Seven songs, enough for one side of an album, had been the perfect number for the film A Hard Day's Night. Staying true to form, it was decided that the same would be the case for the new movie. As before, there was no title when the Beatles reported to the studio, so they only needed to record six songs before filming began. Rising to the occasion, between February 15th and 20th, 1965, they produced eleven new numbers for consideration for the soundtrack.
Help! - The title song, recorded on April 13th, 1965, was covered in my previous blog. Naturally, it leads off the album.
The Night Before - Lennon had dominated the first soundtrack, penning five numbers, but McCartney's contributions, Can't Buy Me Love and And I Love Her, were blockbusters. Harrison comes up with his own composition this time around, and each of John's songs is noteworthy, but Paul's are merely serviceable. The Night Before is a pleasant enough song, with a double-tracked lead by Paul and backing vocals by John and George. It features a rather odd, choppy guitar break by George and has John playing electric piano throughout instead of his usual rhythm guitar. Director Richard Lester uses this number for the Salisbury Plain sequence, but doesn't show a full performance, cutting away from it midway, then repeating the instrumental break and truncating the ending.
You've Got to Hide Your Love Away - An acoustic number by Lennon, strongly influenced by Bob Dylan. At times, it even sounds as if John is trying to sing like Dylan. A beautiful piece, quite unlike anything the Beatles had done up to this point. It also marks the first time that they asked producer George Martin to bring in a session musician to help them complete a recording. The final verse features a flautist (Johnnie Scott, according to Mark Lewisohn) overdubbing both tenor and alto flute parts. I always thought Lennon should have played harmonica instead, but he chose flutes to keep the song from sounding too Dylanesque. Pearl Jam went the harmonica route years later on their cover version for the I Am Sam soundtrack and, to me, it sounds perfect. In the film, the boys perform this number in their communal flat, with John, Paul and George vying for the attention of the priestess Ahme, played by Eleanor Bron.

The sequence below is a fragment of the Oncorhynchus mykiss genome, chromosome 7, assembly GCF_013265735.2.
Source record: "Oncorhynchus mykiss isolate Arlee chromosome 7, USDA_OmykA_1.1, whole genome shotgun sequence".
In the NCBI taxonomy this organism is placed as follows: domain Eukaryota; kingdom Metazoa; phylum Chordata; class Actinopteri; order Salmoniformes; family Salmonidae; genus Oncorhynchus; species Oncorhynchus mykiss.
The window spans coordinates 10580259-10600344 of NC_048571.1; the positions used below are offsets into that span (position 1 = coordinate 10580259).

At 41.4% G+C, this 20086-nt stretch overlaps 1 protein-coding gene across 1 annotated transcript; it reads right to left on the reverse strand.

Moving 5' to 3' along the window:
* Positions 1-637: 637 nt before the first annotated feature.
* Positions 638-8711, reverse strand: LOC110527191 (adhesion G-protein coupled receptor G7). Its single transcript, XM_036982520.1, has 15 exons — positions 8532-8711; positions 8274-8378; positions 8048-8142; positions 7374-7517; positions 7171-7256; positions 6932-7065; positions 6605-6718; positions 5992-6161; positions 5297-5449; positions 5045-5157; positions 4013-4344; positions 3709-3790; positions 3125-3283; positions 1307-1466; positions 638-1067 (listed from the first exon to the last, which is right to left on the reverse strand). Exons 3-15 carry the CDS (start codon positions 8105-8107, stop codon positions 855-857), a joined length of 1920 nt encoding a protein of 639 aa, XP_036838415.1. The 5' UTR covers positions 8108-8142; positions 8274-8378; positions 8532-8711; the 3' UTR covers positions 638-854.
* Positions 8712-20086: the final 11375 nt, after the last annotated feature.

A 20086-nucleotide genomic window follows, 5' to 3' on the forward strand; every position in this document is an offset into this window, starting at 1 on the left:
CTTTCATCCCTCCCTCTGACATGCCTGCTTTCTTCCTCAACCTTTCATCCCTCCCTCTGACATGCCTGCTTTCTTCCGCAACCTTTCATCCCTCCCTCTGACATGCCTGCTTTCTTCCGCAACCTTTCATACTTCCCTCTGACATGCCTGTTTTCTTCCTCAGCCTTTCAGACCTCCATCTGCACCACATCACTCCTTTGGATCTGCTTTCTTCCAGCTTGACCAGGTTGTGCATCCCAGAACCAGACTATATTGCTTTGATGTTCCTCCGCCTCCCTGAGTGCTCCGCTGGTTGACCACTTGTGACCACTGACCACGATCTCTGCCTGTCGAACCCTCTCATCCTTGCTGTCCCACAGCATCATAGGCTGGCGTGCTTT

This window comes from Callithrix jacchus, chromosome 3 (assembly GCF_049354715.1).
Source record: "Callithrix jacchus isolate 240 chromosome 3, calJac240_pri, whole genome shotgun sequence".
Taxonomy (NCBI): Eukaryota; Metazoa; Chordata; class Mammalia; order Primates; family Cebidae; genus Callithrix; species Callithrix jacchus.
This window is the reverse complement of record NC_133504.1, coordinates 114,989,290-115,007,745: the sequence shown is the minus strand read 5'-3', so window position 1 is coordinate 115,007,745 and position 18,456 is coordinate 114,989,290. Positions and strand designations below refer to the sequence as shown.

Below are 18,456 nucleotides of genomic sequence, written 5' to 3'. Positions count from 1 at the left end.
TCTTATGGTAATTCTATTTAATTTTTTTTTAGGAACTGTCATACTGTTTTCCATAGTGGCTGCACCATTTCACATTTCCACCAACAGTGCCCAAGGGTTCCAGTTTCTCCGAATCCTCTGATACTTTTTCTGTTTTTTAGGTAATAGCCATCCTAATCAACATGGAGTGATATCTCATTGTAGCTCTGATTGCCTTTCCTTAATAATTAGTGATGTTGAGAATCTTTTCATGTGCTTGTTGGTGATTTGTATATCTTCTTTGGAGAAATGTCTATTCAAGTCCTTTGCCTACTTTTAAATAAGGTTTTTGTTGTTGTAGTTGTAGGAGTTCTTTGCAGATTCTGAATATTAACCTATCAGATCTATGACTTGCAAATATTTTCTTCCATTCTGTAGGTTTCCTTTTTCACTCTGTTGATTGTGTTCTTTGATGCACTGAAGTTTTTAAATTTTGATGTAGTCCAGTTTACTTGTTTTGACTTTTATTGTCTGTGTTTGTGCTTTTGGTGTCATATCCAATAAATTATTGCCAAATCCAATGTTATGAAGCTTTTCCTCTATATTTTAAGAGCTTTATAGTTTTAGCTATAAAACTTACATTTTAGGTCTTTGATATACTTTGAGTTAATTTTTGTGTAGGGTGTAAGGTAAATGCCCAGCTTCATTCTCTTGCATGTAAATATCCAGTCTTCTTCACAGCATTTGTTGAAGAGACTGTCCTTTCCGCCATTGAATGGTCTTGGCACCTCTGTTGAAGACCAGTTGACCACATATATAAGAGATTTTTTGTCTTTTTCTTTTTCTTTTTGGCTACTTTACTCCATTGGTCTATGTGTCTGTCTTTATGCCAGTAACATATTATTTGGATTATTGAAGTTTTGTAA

I Need You - This is only George Harrison's second composition to be recorded but, from this time on, he will write all of his own material with the Beatles. The song is on a par with Paul's songs for the soundtrack, adequate for the purposes of the film. The outstanding feature in the mix is George's use of the tone pedal, which he uses here in a more conventional manner than he would later in the same session on Lennon's B-side Yes It Is. Lester also uses this song in the Salisbury Plain sequence of the movie.
Another Girl - McCartney's second soundtrack number is a fast-paced pop song, featuring Paul on lead guitar. In Mark Lewisohn's book The Beatles: Recording Sessions, the entry for February 15th indicates that George spent quite a while trying to get the sound that Paul wanted with the tremolo arm of his guitar. The next day, Paul came in and simply played it himself. It is possible that the roots of the animosity that George eventually felt for Paul could be traced to this moment. Lester uses this song for a fun sequence on the beach in the Bahamas.
You're Going to Lose That Girl - A great number by Lennon with strong backing vocals by Paul and George. Overdubs include Paul on piano and Ringo on bongos. In his book Tell Me Why, Tim Riley says that this lyric is the "inverse narrative" to She Loves You - instead of rejoicing in a friend's love, the singer threatens to steal her away. This is one of those Lennon-McCartney compositions that is so good that any other group could have released it as a single and had a guaranteed hit. Lester places this early in the film as a recording session in the studio.
Ticket to Ride - The hit song from the spring, already covered in an earlier blog. Martin sticks with his usual strategy by bookending the album side with the two singles.
These seven songs make up the Beatles' entire contribution to the American LP Help! Capitol has taken a lot of heat over the years for their soundtrack, but it is truly not very different from the United Artists album A Hard Day's Night. UA rounded out the eight Beatles tracks on that record with four instrumentals by George Martin. Capitol put five tracks by Ken Thorne on this album, plus a pseudo-James Bond intro before the title song. And it is not an exaggeration to state that one aspect of Thorne's work would soon have an impact on the consciousness of Western youth culture...
The fictional cult of Kaili from somewhere in the mysterious East was the invention of screenwriter Marc Behm. Lester naturally made sure that all departments supported that fictional creation in some concrete way, from the sets to the costumes to the music. Thorne's idea was to add unfamiliar Eastern sounds to his orchestrations and so, he employed Indian musicians for some of his tracks, including a version of A Hard Day's Night played in an Indian restaurant sequence. When it came time to shoot that scene, George Harrison was fascinated by the Indian instruments being employed on the set, particularly the sitar.
The rest, of course, is history.